Image by Matus Laslofi/Flickr.

For more resources, check out Feed the Pig!

Feed the Pig is a national public service campaign sponsored by the American Institute of CPAs (AICPA) and The Ad Council. They have tons of resources created specifically for people in their late-20s and early-30s — what a relief!

Image from Feed the Pig.

For instance, you can create a savings plan to help get you on track, get free savings tips, or find an interesting variety of calculators to see how your financial plan actually plays out.

And if you use the program IFTTT — you're in super luck. They just rolled out a bunch of new recipes to incentivize savings in slightly embarrassing or socially motivated ways. If that sounds provocative, it's because it is — be sure to learn more.

Young people may feel lost when it comes to finances, but they don't have to be. And they're already on the right track.

It's just about putting all that knowledge to use. If you know someone who could benefit from a pep talk, why not share some resources and tips? It's all about starting a conversation!

Images courtesy of Letters of Love
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When Grace Berbig was 7 years old, her mom was diagnosed with leukemia, a cancer of the body’s blood-forming tissues. Being so young, Grace didn’t know what cancer was or why her mother was suddenly living in the hospital. But she did know this: that while her mom was in the hospital, she would always be assured that her family was thinking of her, supporting her and loving her every step of her journey.

Nearly every day, Grace and her two younger sisters would hand-make cards and fill them with drawings and messages of love, which their mother would hang all over the walls of her hospital room. These cherished letters brought immeasurable peace and joy to their mom during her sickness. Sadly, when Grace was just 10 years old, her mother lost her battle with cancer.“

Image courtesy of Letters of Love

Losing my mom put the world in a completely different perspective for me,” Grace says. “I realized that you never know when someone could leave you, so you have to love the people you love with your whole heart, every day.”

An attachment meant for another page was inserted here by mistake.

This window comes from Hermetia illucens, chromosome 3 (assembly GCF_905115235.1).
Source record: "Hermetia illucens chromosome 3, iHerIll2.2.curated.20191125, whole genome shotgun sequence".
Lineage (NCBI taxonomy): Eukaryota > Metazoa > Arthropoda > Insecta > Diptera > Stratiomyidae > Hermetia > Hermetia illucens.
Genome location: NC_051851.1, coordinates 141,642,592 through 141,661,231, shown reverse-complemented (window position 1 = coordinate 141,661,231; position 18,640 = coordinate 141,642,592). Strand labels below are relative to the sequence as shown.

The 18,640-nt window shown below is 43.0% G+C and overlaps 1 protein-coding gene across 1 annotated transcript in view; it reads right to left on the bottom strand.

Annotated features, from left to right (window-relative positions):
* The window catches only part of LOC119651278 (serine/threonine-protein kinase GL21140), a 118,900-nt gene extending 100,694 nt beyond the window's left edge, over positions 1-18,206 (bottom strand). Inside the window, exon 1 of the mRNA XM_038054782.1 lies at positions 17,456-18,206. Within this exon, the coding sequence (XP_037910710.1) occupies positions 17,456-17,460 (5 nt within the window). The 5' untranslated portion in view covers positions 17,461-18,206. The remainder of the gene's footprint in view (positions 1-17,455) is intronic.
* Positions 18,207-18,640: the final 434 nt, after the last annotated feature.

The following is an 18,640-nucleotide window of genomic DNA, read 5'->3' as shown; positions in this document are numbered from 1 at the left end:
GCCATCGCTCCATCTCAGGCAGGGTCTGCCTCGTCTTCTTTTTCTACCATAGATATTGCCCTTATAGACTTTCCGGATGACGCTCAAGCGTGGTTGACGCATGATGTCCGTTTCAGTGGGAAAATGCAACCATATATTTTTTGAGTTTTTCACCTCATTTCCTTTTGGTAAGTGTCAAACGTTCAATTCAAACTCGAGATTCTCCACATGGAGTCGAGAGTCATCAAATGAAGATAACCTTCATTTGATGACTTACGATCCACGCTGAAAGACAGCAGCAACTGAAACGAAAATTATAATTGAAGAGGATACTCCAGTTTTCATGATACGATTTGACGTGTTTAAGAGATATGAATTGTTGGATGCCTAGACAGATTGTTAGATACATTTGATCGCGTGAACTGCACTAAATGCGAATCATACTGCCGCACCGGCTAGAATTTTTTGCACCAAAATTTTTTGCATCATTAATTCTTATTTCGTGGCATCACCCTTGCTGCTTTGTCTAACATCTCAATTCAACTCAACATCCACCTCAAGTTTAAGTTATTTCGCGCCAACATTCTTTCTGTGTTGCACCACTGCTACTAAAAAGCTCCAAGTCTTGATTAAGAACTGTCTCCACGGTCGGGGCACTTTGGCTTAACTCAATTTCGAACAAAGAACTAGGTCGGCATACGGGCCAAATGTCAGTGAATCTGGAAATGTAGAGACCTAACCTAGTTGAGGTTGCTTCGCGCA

Grace’s father was instrumental in helping in the healing process of his daughters. “I distinctly remember my dad constantly reminding my two little sisters, Bella and Sophie, and I that happiness is a choice, and it was now our job to turn this heartbreaking event in our life into something positive.”

When she got to high school, Grace became involved in the Leukemia & Lymphoma Society and a handful of other organizations. But she never felt like she was doing enough.

“I wanted to create an opportunity for people to help beyond donating money, and one that anyone could be a part of, no matter their financial status.”

In October 2018, Grace started Letters of Love, a club at her high school in Long Lake, Minnesota, to emotionally support children battling cancer and other serious illnesses through letter-writing and craft-making.


Image courtesy of Letters of Love

Much to her surprise, more than 100 students showed up for the first club meeting. From then on, Letters of Love grew so fast that during her senior year in high school, Grace had to start a GoFundMe to help cover the cost of card-making materials.

Speaking about her nonprofit today, Grace says, “I can’t find enough words to explain how blessed I feel to have this organization. Beyond the amount of kids and families we are able to support, it allows me to feel so much closer and more connected to my mom.”

Since its inception, Letters of Love has grown to more than 25 clubs with more than 1,000 members providing emotional support to more than 60,000 patients in children’s hospitals around the world. And in the process it has become a full-time job for Grace.

“I do everything from training volunteers and club ambassadors, paying bills, designing merchandise, preparing financial predictions and overviews, applying for grants, to going through each and every card ensuring they are appropriate to send out to hospitals.”

Image courtesy of Letters of Love

In addition to running Letters of Love, Grace and her small team must also contend with the emotions inherent in their line of work.

“There have been many, many tears cried,” she says. “Working to support children who are battling cancer and other serious and sometimes chronic illnesses can absolutely be extremely difficult mentally. I feel so blessed to be an organization that focuses solely on bringing joy to these children, though. We do everything we can to simply put a smile on their face, and ensure they know that they are so loved, so strong, and so supported by people all around the world.”

Image courtesy of Letters of Love